Genies Wants To Help Creators Build ‘Avatar Ecosystems’

When avatar startup Genies raised $150 million in April, the company released an unusual message to the public: “Farewell.”

The Marina del Rey-based unicorn, which makes cartoon-like avatars for celebrities and aims to “build an avatar for every single person on Earth,” didn’t go under. Rather, Genies announced it would stay quiet for a while to focus on building avatar-creation products.

Genies representatives told dot.LA that the firm is now seeking more creators to try its creation tools for 3D avatars, digital fashion items and virtual experiences. On Thursday, the startup launched a three-week program called DIY Collective, which will mentor and financially support up-and-coming creatives.

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Here's What To Expect At LA Tech Week

Christian Hetrick

Christian Hetrick is dot.LA's Entertainment Tech Reporter. He was formerly a business reporter for the Philadelphia Inquirer and reported on New Jersey politics for the Observer and the Press of Atlantic City.

Here's What To Expect At LA Tech Week

LA Tech Week—a weeklong showcase of the region’s growing startup ecosystem—is coming this August.

The seven-day series of events, from Aug. 15 through Aug. 21, is a chance for the Los Angeles startup community to network, share insights and pitch themselves to investors. It comes a year after hundreds of people gathered for a similar event that allowed the L.A. tech community—often in the shadow of Silicon Valley—to flex its muscles.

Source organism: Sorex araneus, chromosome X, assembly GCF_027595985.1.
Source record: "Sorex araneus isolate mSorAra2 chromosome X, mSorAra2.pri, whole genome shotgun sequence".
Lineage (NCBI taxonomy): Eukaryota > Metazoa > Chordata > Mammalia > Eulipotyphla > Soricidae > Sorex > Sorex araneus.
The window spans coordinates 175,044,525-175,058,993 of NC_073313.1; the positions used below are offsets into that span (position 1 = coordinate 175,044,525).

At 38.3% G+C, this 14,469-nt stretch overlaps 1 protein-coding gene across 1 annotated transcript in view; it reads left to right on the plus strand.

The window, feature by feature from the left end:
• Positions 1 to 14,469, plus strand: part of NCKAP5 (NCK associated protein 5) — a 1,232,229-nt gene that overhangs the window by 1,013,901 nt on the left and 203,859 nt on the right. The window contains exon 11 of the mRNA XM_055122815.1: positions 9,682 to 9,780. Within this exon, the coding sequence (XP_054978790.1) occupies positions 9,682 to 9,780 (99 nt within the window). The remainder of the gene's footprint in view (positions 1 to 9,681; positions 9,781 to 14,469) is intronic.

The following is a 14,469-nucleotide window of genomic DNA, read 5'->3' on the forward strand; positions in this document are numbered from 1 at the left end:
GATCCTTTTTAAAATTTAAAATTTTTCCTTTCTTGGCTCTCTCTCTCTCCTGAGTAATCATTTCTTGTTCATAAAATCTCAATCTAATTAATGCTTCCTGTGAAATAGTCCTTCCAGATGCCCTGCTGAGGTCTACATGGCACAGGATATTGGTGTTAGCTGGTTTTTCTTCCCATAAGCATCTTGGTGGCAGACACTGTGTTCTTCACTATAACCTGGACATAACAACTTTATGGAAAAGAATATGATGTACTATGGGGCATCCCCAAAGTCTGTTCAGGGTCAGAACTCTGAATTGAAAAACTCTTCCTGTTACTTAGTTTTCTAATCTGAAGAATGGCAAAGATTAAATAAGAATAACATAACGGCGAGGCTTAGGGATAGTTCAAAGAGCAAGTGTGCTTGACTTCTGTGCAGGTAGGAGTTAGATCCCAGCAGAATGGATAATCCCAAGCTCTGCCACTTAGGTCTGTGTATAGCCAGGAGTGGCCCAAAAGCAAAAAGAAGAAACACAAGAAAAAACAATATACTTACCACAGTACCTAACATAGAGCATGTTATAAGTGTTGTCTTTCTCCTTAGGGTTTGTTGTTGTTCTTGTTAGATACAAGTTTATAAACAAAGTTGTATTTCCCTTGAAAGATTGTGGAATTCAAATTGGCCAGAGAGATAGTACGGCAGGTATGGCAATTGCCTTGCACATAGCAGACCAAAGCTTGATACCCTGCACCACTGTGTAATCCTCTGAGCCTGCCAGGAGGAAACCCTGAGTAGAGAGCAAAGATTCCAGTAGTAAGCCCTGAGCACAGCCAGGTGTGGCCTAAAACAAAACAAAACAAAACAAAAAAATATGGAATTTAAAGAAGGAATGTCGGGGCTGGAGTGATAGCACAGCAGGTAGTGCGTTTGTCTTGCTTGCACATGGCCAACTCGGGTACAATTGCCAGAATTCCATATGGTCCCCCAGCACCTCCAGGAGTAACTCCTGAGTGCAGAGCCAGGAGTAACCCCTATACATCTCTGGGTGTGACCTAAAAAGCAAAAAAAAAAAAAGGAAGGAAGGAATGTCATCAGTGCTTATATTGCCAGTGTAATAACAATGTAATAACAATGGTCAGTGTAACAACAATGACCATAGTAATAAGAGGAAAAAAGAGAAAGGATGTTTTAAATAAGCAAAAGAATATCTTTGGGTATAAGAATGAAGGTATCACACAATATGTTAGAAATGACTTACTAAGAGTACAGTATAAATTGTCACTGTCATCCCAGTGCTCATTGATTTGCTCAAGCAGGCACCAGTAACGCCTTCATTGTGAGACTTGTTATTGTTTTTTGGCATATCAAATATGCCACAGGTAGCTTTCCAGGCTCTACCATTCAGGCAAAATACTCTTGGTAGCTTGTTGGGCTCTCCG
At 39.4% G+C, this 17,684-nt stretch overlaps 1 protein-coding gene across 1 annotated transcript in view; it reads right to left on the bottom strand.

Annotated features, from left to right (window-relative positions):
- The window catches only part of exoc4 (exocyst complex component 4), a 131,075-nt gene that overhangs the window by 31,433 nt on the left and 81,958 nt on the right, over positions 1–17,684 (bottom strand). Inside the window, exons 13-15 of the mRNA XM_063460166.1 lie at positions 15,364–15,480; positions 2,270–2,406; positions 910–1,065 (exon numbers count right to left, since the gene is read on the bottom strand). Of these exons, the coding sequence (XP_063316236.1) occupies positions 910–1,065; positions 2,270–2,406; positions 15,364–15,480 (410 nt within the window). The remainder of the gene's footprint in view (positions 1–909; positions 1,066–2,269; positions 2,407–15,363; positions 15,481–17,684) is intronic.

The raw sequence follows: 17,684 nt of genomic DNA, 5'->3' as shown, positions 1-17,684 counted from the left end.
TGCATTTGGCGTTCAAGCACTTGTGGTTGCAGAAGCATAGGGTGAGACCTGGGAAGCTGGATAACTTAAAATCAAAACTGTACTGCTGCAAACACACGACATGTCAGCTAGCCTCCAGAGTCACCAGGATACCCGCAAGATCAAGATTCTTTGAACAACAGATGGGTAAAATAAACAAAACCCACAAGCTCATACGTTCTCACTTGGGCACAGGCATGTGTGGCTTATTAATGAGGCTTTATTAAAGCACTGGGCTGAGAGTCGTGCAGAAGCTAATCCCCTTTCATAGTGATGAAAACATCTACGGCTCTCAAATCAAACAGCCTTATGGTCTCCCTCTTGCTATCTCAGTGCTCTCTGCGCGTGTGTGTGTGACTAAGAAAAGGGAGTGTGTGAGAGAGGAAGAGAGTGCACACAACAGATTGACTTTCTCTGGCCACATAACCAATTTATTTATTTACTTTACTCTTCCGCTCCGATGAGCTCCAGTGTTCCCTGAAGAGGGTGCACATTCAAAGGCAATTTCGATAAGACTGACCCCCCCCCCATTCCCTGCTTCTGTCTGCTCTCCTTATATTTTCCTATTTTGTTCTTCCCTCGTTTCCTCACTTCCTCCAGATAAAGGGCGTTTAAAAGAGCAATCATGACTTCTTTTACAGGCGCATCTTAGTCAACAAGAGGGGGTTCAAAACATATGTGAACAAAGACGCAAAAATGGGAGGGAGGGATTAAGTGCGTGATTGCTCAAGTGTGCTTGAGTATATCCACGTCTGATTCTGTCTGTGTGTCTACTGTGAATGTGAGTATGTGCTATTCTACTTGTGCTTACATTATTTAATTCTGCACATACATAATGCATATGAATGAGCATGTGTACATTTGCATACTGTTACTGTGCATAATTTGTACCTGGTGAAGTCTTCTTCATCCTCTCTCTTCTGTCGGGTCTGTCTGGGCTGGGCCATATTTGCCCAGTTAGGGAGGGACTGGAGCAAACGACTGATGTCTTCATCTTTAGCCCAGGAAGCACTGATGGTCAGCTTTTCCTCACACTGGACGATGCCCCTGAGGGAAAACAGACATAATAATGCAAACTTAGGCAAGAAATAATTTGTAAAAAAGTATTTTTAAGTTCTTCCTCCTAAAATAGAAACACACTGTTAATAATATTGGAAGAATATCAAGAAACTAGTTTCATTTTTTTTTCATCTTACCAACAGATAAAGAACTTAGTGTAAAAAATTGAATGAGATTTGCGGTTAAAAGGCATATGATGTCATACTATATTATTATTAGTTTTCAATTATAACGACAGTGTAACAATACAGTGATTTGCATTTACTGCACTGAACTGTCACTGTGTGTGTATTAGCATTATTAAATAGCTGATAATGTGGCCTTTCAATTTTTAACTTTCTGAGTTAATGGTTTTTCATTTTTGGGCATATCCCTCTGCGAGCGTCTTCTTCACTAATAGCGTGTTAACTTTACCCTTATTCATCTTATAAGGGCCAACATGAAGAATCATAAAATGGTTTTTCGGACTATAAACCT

From fireside chats with prominent founders to a panel on aerospace, here are some highlights from the roughly 30 events happening during LA Tech Week, including one hosted by dot.LA.

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LA Tech ‘Moves’: HyperDraft Taps LegalZoom Exec

Decerry Donato

Decerry Donato is a reporter at dot.LA. Prior to that, she was an editorial fellow at the company. Decerry received her bachelor's degree in literary journalism from the University of California, Irvine. She continues to write stories to inform the community about issues or events that take place in the L.A. area. On the weekends, she can be found hiking in the Angeles National forest or sifting through racks at your local thrift store.

LA Tech ‘Moves’: HyperDraft Taps LegalZoom Exec
Photo by James Opas | Modified by Joshua Letona

“Moves,” our roundup of job changes in L.A. tech, is presented by Interchange.LA, dot.LA's recruiting and career platform connecting Southern California's most exciting companies with top tech talent. Create a free Interchange.LA profile here—and if you're looking for ways to supercharge your recruiting efforts, find out more about Interchange.LA's white-glove recruiting service by emailing Sharmineh O’Farrill Lewis (sharmineh@dot.la). Please send job changes and personnel moves to moves@dot.la.